“Can the planning board set conditions that ensure its uses are the ones outlined here?” commissioner Linda Sibley asked.

Commissioner Ben Robinson, who also serves on the Tisbury planning board, said the conditions could be set out in the planning board review process and would be covered under zoning bylaws. Property owner David Bettencourt, who attended the meeting, confirmed the planned use for worker housing.

“If you are saying to me I need to build the apartment now, and that it is for employees, it definitely is,” Mr. Bettencourt said. “I have 14 employees and all of them need housing. That isn’t any issue for us.”

“We’re going to trust the town on this,” commission chairman James Vercruysse said.

The commission also decided to schedule a public hearing in response to a cease and desist order against contractors who working at 3 Mariner’s Way in Edgartown.

Approved by the commission in 2014, the two-story mixed-use building will have four 2,000-square-foot commercial condominiums on the ground floor and eight 1,000-square-foot residential condominiums on the second floor in the Edgartown B-2 commercial district.

Edgartown building inspector Leonard Jason Jr. filed the cease and desist order to stop construction on HVAC compressors on the building’s back porch. The commission will decide whether the compressors are in compliance with the 2014 DRI approval.

Mr. Foley said contractors have yet to build a 10-foot landscape buffer between the building and neighboring property, another condition.

“All we said was that you have to put them [the compressors] in the back and have them at a certain level,” Mr. Foley said. “And it looks like they’ve done that . . . I think they’re in compliance, and I just want to get your blessing so that I can tell Lenny that these compressors are in compliance with our condition.”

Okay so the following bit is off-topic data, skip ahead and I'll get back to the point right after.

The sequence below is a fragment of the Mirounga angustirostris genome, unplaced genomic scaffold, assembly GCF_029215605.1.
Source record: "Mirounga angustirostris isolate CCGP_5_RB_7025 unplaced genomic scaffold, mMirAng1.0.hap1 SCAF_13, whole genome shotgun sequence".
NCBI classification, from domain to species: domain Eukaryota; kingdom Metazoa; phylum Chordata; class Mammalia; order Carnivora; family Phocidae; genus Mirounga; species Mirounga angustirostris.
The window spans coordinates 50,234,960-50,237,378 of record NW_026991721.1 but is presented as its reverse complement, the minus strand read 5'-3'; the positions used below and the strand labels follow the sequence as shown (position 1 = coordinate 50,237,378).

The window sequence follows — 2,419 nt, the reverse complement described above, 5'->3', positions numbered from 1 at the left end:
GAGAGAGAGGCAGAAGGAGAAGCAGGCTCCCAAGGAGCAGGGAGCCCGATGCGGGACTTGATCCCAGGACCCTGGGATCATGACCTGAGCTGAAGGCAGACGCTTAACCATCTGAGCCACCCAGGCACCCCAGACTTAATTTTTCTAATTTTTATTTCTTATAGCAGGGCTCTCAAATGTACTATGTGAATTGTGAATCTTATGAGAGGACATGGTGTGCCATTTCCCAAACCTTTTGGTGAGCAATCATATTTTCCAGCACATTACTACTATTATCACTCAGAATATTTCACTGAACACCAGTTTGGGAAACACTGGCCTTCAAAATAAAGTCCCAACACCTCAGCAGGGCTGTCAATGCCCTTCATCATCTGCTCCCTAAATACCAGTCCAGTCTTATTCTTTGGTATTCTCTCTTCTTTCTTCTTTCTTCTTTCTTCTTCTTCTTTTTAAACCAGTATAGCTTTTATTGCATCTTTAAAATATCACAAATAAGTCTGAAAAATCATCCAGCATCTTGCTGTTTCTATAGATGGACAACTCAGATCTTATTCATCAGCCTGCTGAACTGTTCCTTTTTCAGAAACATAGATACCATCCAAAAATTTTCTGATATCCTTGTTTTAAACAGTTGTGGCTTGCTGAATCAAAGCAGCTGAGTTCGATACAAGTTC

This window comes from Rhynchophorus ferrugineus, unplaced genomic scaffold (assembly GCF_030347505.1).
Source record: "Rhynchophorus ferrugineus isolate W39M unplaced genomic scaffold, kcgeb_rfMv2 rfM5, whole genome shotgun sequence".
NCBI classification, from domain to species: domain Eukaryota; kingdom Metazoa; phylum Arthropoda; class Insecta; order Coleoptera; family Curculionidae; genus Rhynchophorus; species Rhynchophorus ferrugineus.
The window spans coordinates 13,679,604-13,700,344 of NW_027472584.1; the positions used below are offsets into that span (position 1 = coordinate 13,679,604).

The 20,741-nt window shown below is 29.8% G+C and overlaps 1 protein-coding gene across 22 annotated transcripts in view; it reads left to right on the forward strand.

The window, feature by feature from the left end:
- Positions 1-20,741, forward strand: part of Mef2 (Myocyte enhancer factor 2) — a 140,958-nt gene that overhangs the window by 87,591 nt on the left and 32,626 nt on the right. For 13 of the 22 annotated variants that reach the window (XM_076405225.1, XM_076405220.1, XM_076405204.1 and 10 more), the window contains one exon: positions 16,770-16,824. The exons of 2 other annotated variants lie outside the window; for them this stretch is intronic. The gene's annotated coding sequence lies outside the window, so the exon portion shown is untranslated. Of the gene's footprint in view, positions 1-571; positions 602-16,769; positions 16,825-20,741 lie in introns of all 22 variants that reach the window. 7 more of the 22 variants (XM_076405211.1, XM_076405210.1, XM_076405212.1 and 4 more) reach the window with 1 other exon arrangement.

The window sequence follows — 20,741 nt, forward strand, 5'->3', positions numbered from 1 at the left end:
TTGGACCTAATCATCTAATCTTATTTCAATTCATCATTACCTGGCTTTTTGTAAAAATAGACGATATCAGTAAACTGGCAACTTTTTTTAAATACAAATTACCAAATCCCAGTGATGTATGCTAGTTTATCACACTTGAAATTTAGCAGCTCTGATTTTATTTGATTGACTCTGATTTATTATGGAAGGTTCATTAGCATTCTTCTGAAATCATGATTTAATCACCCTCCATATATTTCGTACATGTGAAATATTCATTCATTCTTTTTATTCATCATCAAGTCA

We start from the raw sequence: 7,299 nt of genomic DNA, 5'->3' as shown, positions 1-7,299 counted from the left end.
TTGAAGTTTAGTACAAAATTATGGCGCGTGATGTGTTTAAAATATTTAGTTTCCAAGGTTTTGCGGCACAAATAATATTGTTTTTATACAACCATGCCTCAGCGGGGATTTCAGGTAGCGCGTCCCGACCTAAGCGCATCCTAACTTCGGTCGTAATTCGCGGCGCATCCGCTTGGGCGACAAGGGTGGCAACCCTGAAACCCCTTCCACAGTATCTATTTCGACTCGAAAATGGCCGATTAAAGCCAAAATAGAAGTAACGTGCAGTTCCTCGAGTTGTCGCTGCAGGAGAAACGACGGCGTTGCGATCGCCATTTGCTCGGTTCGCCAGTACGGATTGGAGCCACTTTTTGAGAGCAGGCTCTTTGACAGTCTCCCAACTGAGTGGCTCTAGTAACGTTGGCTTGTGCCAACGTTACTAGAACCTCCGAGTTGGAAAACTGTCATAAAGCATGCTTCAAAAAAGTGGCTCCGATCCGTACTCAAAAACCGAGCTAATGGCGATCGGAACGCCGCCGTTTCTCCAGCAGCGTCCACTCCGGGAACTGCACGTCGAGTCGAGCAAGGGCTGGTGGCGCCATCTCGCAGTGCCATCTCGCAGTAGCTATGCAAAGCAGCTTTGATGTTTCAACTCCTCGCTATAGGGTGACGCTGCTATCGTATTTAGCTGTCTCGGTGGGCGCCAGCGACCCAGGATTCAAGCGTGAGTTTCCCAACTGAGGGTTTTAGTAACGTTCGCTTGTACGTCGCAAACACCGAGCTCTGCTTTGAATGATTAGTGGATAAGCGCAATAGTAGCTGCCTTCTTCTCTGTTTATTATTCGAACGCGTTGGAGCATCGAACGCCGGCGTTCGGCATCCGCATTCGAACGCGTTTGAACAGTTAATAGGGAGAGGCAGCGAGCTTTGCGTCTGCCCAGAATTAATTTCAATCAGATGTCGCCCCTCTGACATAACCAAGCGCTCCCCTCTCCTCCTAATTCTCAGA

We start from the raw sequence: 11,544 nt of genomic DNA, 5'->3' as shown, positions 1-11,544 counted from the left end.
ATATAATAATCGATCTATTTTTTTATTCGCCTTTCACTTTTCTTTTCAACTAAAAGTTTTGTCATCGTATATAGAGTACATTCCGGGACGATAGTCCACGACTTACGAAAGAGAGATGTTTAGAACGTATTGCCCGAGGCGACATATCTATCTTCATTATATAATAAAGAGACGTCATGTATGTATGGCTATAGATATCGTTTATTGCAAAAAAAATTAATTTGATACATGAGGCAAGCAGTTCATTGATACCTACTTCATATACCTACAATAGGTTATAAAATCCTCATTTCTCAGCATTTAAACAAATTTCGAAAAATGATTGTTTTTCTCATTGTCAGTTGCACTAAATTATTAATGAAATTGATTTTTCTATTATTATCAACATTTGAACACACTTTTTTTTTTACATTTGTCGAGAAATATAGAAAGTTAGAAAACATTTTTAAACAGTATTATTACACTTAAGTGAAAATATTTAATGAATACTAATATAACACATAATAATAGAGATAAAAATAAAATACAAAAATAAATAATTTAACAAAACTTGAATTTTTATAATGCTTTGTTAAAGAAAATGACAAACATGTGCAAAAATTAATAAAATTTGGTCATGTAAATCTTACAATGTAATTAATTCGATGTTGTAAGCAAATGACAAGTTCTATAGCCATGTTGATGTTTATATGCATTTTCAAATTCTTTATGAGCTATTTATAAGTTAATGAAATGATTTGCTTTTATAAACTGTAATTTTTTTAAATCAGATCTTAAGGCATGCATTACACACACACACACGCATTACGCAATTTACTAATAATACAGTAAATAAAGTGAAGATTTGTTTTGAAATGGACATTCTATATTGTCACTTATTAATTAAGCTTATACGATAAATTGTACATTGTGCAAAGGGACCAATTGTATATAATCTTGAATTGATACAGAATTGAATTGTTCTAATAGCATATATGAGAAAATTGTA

But from abutter Joyce Swartz persuaded commissioners to ask the applicant to submit a permit modification request.

“We’re asking you please to let them not leave eight compressors on that porch,” Ms. Swartz said. “Each compressor is like two people talking. That’s 16 people talking.”

The permit modification will require a public hearing.

The commission gave final signoff to the Martha’s Vineyard Hospital’s recent plan for modifications on the hospital campus, including increased parking and converting vacant units at the Windemere nursing facility to office space.

Commissioners also heard a presentation from Karen Toohey, director of the Martha’s Vineyard Network for Homeless Prevention. Ms. Toohey outlined the various ways homelessness affects residents of Martha’s Vineyard, explaining that the Island’s year-long rental shortage puts people even above the poverty threshold at risk of homelessness.

“The Island needs about 635 additional units of affordable year-round rentals, and maybe close to 1,000 market-rate rentals,” she said. “Any individual dependent on the rental economy is at risk for homelessness.”

“What you are talking about is a very serious thing, and we’ll have to come up with solutions,” commission executive director Adam Turner said.

Commissioners also elected Doug Sederholm as chairman and Josh Goldstein as vice chairman for the coming year. They will take over for outgoing chairman Jim Vercruysse and vice chairman Rob Doyle in January.